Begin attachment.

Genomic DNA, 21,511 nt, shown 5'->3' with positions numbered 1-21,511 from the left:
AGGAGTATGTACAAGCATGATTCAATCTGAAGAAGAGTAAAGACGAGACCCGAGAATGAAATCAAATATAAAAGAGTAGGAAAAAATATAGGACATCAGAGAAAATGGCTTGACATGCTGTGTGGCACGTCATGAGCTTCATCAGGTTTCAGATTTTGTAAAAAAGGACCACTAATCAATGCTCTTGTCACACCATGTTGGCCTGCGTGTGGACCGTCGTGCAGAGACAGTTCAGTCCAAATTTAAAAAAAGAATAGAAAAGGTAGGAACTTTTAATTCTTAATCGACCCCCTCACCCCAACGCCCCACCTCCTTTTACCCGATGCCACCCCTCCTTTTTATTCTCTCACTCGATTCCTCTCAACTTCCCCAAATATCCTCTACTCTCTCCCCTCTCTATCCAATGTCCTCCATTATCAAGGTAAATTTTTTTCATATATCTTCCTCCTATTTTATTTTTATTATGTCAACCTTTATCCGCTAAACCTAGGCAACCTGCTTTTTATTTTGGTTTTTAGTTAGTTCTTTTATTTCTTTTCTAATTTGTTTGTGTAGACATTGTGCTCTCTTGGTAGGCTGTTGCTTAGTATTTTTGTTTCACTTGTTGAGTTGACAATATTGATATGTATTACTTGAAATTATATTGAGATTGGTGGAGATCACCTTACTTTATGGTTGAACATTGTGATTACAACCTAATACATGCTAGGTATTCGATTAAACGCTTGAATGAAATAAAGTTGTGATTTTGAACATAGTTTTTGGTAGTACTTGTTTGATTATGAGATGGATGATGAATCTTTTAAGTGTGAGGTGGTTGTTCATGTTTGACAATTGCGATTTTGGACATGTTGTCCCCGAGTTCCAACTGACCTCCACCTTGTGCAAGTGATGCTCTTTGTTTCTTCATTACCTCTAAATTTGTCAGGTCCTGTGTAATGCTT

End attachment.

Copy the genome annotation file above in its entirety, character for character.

Genomic DNA, 21,511 nt, shown 5'->3' with positions numbered 1-21,511 from the left:
AGGAGTATGTACAAGCATGATTCAATCTGAAGAAGAGTAAAGACGAGACCCGAGAATGAAATCAAATATAAAAGAGTAGGAAAAAATATAGGACATCAGAGAAAATGGCTTGACATGCTGTGTGGCACGTCATGAGCTTCATCAGGTTTCAGATTTTGTAAAAAAGGACCACTAATCAATGCTCTTGTCACACCATGTTGGCCTGCGTGTGGACCGTCGTGCAGAGACAGTTCAGTCCAAATTTAAAAAAAGAATAGAAAAGGTAGGAACTTTTAATTCTTAATCGACCCCCTCACCCCAACGCCCCACCTCCTTTTACCCGATGCCACCCCTCCTTTTTATTCTCTCACTCGATTCCTCTCAACTTCCCCAAATATCCTCTACTCTCTCCCCTCTCTATCCAATGTCCTCCATTATCAAGGTAAATTTTTTTCATATATCTTCCTCCTATTTTATTTTTATTATGTCAACCTTTATCCGCTAAACCTAGGCAACCTGCTTTTTATTTTGGTTTTTAGTTAGTTCTTTTATTTCTTTTCTAATTTGTTTGTGTAGACATTGTGCTCTCTTGGTAGGCTGTTGCTTAGTATTTTTGTTTCACTTGTTGAGTTGACAATATTGATATGTATTACTTGAAATTATATTGAGATTGGTGGAGATCACCTTACTTTATGGTTGAACATTGTGATTACAACCTAATACATGCTAGGTATTCGATTAAACGCTTGAATGAAATAAAGTTGTGATTTTGAACATAGTTTTTGGTAGTACTTGTTTGATTATGAGATGGATGATGAATCTTTTAAGTGTGAGGTGGTTGTTCATGTTTGACAATTGCGATTTTGGACATGTTGTCCCCGAGTTCCAACTGACCTCCACCTTGTGCAAGTGATGCTCTTTGTTTCTTCATTACCTCTAAATTTGTCAGGTCCTGTGTAATGCTT